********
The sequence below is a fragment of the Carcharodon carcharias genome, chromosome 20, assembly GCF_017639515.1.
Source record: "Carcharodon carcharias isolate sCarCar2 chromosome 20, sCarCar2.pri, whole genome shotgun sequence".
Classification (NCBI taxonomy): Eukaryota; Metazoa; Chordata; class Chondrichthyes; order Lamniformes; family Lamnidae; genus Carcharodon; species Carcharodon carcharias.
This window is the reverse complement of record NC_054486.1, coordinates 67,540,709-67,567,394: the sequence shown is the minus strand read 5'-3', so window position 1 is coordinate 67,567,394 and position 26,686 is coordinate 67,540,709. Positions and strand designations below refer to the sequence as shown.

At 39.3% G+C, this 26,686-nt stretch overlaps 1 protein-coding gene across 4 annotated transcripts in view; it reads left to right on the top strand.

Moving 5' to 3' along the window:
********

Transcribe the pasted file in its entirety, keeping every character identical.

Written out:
The sequence below is a fragment of the Carcharodon carcharias genome, chromosome 20, assembly GCF_017639515.1.
Source record: "Carcharodon carcharias isolate sCarCar2 chromosome 20, sCarCar2.pri, whole genome shotgun sequence".
Classification (NCBI taxonomy): Eukaryota; Metazoa; Chordata; class Chondrichthyes; order Lamniformes; family Lamnidae; genus Carcharodon; species Carcharodon carcharias.
This window is the reverse complement of record NC_054486.1, coordinates 67,540,709-67,567,394: the sequence shown is the minus strand read 5'-3', so window position 1 is coordinate 67,567,394 and position 26,686 is coordinate 67,540,709. Positions and strand designations below refer to the sequence as shown.

At 39.3% G+C, this 26,686-nt stretch overlaps 1 protein-coding gene across 4 annotated transcripts in view; it reads left to right on the top strand.

Moving 5' to 3' along the window: